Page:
Staff at Britain's largest banks remain under pressure to sell products to customers, often regardless of whether they are appropriate, an investigation claims.
Two thirds of bank staff with a sales role said there is now "more pressure than ever" to meet their targets, according to a Which? survey of front line bank employees.
Almost half of the 500 people interviewed said they knew colleagues who had mis-sold products to meet their targets, and 40% reported that they are encouraged to sell even when it is not appropriate.
Which? interviewed branch and call-centre staff from HSBC (LSE: HSBA.L - news) , Royal Bank of Scotland (LSE: RBS.L - news) , Lloyds Banking Group (LSE: LLOY.L - news) , Barclays (LSE: BARC.L - news) and Santander (Madrid: SAN.MC - news) , and found that even when incentives are removed, the practice prevails.
Although over 40% said incentives for sales have decreased, more than 80% said the pressure to meet sales targets has stayed the same or increased.
The research comes despite a string of mis-selling scandals over recent years, knocking customers' trust in UK banks.
The most high-profile - the mis-selling of payment protection insurance - has already cost the big banks more than £10bn in compensation claims, with that bill expected to rise.
Of the staff surveyed, over a third said they are not comfortable with the pressure they are under to sell products, and two thirds added that they are sometimes or always ordered to sell more.
Which? chief executive Peter Vicary-Smith called for "big change" across the banking industry, with customers - not sales - put first.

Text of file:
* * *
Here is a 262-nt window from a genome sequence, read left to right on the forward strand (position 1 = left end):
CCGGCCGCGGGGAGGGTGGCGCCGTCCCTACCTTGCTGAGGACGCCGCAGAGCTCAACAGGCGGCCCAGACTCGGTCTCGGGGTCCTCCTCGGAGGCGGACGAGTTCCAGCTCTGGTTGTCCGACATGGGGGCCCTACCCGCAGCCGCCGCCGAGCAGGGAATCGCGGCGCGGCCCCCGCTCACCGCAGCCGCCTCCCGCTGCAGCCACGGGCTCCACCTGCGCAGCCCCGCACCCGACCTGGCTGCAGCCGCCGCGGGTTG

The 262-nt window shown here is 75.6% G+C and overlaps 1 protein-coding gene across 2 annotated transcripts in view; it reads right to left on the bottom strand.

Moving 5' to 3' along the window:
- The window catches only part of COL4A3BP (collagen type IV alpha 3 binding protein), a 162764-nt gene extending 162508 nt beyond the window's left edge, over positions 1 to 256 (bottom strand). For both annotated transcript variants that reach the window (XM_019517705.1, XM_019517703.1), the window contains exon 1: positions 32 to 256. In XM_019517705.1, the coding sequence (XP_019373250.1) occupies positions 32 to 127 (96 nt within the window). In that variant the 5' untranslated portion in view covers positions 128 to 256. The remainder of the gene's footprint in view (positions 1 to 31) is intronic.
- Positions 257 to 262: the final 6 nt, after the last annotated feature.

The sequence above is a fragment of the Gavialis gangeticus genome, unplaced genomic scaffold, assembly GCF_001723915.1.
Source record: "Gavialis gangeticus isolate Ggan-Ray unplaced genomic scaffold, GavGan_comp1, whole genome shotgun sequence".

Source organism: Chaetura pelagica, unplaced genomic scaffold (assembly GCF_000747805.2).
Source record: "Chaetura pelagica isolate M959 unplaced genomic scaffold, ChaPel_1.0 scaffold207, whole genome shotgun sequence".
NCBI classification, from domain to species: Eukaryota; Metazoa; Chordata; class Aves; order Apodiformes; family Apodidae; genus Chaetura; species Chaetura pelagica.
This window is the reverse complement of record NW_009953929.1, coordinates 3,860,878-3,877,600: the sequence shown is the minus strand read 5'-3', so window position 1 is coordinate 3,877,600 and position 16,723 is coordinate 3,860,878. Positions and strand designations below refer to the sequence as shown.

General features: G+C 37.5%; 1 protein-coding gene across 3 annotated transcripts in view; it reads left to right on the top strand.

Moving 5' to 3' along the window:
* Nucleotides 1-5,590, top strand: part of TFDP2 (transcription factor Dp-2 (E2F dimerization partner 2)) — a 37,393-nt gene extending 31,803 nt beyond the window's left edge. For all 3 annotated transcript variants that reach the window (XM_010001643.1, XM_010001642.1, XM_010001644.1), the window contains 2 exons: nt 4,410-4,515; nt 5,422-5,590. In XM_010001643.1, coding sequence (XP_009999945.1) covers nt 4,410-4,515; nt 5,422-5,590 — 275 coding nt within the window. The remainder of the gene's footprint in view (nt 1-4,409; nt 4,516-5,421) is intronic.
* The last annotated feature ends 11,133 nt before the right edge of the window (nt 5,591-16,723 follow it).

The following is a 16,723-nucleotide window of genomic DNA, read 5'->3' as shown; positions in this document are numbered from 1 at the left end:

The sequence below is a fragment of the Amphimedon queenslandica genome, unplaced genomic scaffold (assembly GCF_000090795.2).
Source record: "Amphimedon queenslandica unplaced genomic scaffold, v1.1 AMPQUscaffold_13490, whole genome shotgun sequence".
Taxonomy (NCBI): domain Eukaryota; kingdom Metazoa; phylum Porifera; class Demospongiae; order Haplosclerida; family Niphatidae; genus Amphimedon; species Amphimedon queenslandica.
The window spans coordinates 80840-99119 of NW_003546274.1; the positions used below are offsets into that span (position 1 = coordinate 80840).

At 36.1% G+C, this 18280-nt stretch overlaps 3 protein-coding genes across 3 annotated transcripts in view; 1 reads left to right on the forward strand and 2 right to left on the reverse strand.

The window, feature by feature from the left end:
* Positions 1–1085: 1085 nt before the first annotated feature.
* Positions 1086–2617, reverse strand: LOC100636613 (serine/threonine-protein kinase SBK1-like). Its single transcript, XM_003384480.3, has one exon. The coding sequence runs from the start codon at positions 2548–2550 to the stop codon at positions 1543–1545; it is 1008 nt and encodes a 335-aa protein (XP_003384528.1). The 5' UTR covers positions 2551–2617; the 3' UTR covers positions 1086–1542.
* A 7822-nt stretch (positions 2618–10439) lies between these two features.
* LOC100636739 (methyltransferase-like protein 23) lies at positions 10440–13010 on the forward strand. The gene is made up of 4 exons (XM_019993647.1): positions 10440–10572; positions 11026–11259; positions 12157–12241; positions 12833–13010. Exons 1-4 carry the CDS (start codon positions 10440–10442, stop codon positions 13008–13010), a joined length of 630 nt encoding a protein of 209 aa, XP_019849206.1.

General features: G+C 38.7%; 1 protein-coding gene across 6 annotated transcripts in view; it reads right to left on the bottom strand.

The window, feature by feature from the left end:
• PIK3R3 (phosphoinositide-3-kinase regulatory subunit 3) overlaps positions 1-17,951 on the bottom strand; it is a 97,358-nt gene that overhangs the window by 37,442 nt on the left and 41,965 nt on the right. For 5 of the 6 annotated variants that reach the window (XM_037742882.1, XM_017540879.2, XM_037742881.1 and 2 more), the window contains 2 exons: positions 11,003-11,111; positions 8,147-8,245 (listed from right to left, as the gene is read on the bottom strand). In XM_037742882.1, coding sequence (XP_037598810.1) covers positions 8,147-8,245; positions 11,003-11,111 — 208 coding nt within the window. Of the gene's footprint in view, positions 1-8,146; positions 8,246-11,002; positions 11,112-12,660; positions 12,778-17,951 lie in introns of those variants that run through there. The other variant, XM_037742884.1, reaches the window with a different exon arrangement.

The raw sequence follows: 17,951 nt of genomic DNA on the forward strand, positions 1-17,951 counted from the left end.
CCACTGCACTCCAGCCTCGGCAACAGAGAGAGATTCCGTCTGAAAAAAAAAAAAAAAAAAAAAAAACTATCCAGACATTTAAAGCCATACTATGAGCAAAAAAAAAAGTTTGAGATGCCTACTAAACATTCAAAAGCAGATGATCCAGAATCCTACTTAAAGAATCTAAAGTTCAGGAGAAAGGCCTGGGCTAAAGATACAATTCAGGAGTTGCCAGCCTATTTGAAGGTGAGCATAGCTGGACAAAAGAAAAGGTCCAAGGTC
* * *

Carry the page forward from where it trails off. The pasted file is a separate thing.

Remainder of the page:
"Our survey reveals the stark realities of the sales culture that still exists at the heart of the banking industry," he said.
"Senior bankers say the culture is changing but this shows it just isn't filtering through to staff on the front line who remain under real pressure to put sales before service, even after incentives are taken away.
"We're calling on the banks to be much more transparent about their sales targets and incentives.
"We also want to see bankers meet professional standards and comply with a fully independent code of conduct."
A spokesman for the British Bankers' Association (BBA) said that any incentives for front line staff are now based on clear criteria related to customer service.
"Selling people products they do not need is not putting the customer's interests first and therefore is ultimately bad for the bank," he said.
"The banks will be looking at the findings of this small survey - along with their own internal research - to understand why any staff might feel otherwise."
Which? said it will provide a collection of evidence on the banking industry to the Parliamentary Commission on Banking Standards, the Government and opposition MPs, and the Financial Standards Authority (FSA).
Barclays and the Co-operative bank have already announced plans to refocus their incentives schemes on customer service.
A spokeswoman for Barclays said: "From this week all Barclays UK front line staff are rewarded solely on customer service.
"This follows our announcement in October which was welcomed by Which?"
An HSBC statement said the bank encourages its employees to act "with integrity in the best interest of our customers".
"No one in the UK retail bank, not just customer facing staff, can earn a bonus without meeting the bank's values and behaviours criteria," it said.
And a spokeswoman for RBS said that its staff are rewarded on the basis of customer service and the performance of their branch overall.
"This is part of our move to make sure that customer service is the top priority for all of our staff," she added.
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